Shopper Marketing & The Psychology of Going Shopping

When you understand the psychological factors that motivate shoppers to purchase, you can use shopper marketing to form deeper, more meaningful relationships with them. As a result, they’ll prefer your brand more and be more loyal too.

A retail purchase takes place in a shopper’s mind long before they reach for their purse or wallet.

When you understand the psychological factors that motivate shoppers to purchase, you can use your shopper marketing to form deeper, more meaningful relationships with them. As a result, they’ll prefer your brand more and be more loyal too.

Here’s a cold, hard truth of retail: Many shoppers who go into a store or log onto an e-commerce website are simply looking for a quick emotional buzz. This needn’t be bad news for retailers or brands, as there are numerous ways to emotionally engage with shoppers quickly and cost-effectively using shopper marketing.

What is Shopper Marketing?

Marketing to shoppers is entirely different from marketing to consumers. It focuses on understanding how shoppers function inside the sales space, how they make buying decisions in the moment, and how they respond to the shopping experience. You may think you know consumers when you're trying to reach them on their couches in front of the television, but reaching the shopper is an entirely different story.

The goal of shopper marketing is to influence shopper behaviour while people are in the shopping mode in a way that builds brands and drives consumption and growth. Here are a few thought-starters:

Introduce urgency or scarcity

Limited time offers like When It’s Gone It’s Gone (WIGIG) give customers the excitement they crave by creating an illusion of scarcity As does all the media coverage regarding Covid-19. This sense of urgency can often be the deciding factor in whether that shopper decides to make a purchase or not. According to CNBC in USA, 80 percent of young shoppers made impulse purchases online during the last year. This high number is no coincidence, because retailers have started to understand the psychology and emotion needed to create the type of shopping experience that makes shoppers feel like they’re getting the deal of a lifetime.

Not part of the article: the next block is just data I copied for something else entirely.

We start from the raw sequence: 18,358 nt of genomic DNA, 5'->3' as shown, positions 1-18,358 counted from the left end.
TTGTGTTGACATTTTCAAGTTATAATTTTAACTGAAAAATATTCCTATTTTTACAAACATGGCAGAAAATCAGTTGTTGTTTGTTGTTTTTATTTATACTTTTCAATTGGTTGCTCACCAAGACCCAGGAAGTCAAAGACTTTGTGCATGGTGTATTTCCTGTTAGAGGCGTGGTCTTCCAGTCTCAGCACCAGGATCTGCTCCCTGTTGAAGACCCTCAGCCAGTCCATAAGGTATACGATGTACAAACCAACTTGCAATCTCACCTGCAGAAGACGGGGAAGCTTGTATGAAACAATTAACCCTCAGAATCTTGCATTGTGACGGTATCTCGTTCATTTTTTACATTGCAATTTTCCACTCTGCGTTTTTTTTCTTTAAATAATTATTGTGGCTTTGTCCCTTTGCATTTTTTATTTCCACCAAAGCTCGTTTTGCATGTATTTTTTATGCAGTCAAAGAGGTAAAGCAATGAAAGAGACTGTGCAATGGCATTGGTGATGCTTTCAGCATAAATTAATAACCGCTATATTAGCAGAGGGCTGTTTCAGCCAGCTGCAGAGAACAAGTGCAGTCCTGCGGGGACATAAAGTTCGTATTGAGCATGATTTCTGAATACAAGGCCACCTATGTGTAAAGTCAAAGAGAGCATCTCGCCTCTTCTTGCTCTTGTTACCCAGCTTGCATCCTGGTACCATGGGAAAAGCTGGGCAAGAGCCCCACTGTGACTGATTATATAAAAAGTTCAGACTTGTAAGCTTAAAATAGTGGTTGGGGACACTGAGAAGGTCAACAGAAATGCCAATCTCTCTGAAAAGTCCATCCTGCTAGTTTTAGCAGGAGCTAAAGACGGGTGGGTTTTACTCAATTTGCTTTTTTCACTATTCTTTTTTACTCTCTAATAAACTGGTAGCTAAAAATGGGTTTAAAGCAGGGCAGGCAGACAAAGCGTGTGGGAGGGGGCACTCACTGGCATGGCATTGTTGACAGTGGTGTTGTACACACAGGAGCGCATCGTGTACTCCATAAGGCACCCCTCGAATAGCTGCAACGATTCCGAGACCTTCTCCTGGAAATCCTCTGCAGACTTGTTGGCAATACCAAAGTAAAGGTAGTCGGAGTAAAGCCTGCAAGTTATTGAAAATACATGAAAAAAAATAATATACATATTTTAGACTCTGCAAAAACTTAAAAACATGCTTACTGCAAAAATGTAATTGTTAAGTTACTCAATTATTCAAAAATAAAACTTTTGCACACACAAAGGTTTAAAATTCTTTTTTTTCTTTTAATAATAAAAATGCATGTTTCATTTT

Creating the perception of significant added value or a limited amount of goods in-stock are two of the ways that retailers can do this. Here are more phrases proven to emotionally engage shoppers:

Limit, only 2 per customer - Any limit makes shoppers fear missing out.

Must end Wednesday - Why do retailers hide the promotion end date of shelf edge labels? As they are powerful motivators to purchase.

Was/Now offers – Tells shoppers they are getting better value than was available previously.

Free – Get the word ‘Free’ into your offer and it triggers activity within shopper’s mental reward centres, bypassing reason altogether.

New – In shoppers minds, if something is new, then it is often perceived as being better

Whether a shopper comes into a store looking to get away from their everyday lives, looking for other humans to engage with, or looking for a quick buzz, retailers that deploy effective shopper marketing executions will give them the emotional experience they’re looking for and will be the more preferred destinations.

About Phillip Adcock

My name is Phillip Adcock: I have more than 30 years of human behavioural research and analysis, and have developed a unique ability to identify what it is that makes people psychologically and physiologically 'tick'.

Would you like to know more about how shoppers and consumers think? Download my FREE guide now. Alternatively, check out www.adcocksolutions.com, where there are more FREE downloads available there. Or why not simply email me with what's on your mind?

If you think there is value in this article then please, please share it, thank you.

Phillip Adcock
Psychology & Behaviour
Change Consultant

Are you fascinated by how shoppers think?

If you’re as fascinated by how shoppers think as I am, check out my books on Amazon for more insightful, provocative and stimulating information.

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